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Russian trawler owner to file suit with Hamburg-based international law of sea tribunal

January 09, 2014, 20:11 UTC+3 MOSCOW
Russian ship owner is sustaining material and goodwill impairment losses, with one day of idling costing one million rubles
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© EPA/CHRISTIAN CHARISIUS

MOSCOW, January 09. /ITAR-TASS/. The owner of the Russian Oleg Naidenov fishing trawler, which was seized by the Senegalese military on January 4, plans to file a suit with the Hamburg-based International Tribunal for the Law of the Sea, spokesman for the Russian fisheries agency Alexander Savelyev told journalists on Thursday.

“On our part, we think that it would be expedient to file a suit with the International Tribunal for the Law of the Sea in Hamburg,” he said. Earlier, this court promptly considered the case of the Greenpeace’s Arctic Sunrise ship that had been arrested in Russia’s Murmansk. “As a rule, [in cases like this] this tribunal rules to release the ship and the crew,” he added.

According to Savelyev, the Russian ship owner is sustaining material and goodwill impairment losses, with one day of idling costing one million rubles (1 USD=33 rubles).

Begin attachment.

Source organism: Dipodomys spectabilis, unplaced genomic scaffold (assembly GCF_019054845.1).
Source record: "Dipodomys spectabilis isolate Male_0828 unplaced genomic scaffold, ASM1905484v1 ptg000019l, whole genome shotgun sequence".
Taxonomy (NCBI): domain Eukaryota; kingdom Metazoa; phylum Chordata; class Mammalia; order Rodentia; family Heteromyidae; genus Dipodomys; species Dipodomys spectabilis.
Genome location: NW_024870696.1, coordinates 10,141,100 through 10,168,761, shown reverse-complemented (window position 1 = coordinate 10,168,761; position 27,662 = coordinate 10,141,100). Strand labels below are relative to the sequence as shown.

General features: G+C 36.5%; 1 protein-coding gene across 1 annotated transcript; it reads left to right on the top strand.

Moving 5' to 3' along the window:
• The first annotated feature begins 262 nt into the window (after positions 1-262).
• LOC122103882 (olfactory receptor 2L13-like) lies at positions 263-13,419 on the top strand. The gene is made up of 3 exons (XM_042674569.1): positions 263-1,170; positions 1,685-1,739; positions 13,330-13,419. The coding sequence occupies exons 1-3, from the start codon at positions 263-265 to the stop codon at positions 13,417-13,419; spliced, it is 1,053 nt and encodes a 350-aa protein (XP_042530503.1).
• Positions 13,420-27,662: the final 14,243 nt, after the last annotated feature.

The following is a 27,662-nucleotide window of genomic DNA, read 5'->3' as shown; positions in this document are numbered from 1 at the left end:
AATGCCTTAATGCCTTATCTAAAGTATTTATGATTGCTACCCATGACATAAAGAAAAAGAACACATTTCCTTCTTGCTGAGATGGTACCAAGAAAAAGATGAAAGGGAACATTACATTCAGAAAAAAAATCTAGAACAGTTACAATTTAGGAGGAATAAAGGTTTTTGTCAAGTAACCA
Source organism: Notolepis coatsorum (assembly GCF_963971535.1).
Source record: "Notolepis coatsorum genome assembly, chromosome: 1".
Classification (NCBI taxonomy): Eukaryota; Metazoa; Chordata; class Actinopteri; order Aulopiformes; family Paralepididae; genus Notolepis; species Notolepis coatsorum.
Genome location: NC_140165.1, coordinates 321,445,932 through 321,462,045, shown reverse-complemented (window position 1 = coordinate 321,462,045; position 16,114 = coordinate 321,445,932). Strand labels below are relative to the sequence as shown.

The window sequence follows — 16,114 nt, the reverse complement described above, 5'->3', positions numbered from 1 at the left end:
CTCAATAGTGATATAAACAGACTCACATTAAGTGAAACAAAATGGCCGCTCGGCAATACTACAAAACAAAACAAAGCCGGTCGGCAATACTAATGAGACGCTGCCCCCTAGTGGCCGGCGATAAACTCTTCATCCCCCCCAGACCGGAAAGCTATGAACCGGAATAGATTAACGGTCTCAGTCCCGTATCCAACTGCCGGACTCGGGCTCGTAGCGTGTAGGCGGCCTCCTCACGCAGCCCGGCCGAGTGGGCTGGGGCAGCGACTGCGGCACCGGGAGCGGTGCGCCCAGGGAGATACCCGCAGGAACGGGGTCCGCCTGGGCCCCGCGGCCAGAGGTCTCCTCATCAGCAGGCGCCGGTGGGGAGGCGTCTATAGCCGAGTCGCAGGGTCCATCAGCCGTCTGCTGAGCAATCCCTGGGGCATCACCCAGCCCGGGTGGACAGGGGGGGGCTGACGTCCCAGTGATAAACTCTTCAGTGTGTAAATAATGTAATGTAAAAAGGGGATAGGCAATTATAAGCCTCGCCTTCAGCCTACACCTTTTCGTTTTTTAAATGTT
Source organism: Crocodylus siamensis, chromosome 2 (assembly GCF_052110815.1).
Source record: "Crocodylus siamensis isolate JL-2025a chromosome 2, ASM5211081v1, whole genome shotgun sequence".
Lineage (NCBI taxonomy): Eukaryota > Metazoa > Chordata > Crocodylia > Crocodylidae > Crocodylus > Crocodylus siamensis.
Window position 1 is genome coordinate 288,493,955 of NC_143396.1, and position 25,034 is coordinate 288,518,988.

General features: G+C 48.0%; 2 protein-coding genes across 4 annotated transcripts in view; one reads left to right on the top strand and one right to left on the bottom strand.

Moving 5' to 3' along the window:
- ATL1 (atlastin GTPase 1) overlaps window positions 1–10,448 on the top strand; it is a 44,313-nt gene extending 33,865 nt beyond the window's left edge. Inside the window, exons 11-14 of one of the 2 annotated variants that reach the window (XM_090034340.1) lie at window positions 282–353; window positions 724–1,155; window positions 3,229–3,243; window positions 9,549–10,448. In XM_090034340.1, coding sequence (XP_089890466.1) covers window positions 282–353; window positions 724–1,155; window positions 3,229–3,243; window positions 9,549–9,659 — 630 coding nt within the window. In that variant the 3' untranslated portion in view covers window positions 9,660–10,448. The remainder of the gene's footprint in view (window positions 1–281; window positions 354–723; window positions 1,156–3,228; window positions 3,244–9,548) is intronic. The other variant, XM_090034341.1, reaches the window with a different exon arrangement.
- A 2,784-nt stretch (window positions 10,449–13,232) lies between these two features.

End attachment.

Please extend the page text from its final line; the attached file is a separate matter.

He also noted that the Russian fisheries agency believed that Greenpeace had been behind the seizure of the Russian vessel. “Greenpeace is used as a tool in a fierce competition for resources: Chinese fishers are seeking to squeeze out European rivals. Littoral states also have their own interests. Senegalese fishers, too, demand that industrial catch be banned,” he said.

 

The Oleg Naidenov suspected of illegal fishing within Senegalese waters was seized by the Senegalese military 46 miles of Guinea-Bissau on January 4 with 82 crew onboard, including 62 Russians and 20 citizens of Guinea-Bissau, and convoyed to the port of Dakar on January 5. During the seizure several sailors were injured.

The Oleg Naidenov is owned by private company Fenix, registered in Murmansk, the extreme northwest part of Russia. It is a big fishing boat of Moonzund type, 120 meters long, built in Germany in 1989.

The crew remains on board the vessel under control of the Senegalese law enforcers. Sailors’ passports were confiscated soon after the arrest and the crew was not allowed to leave the trawler.

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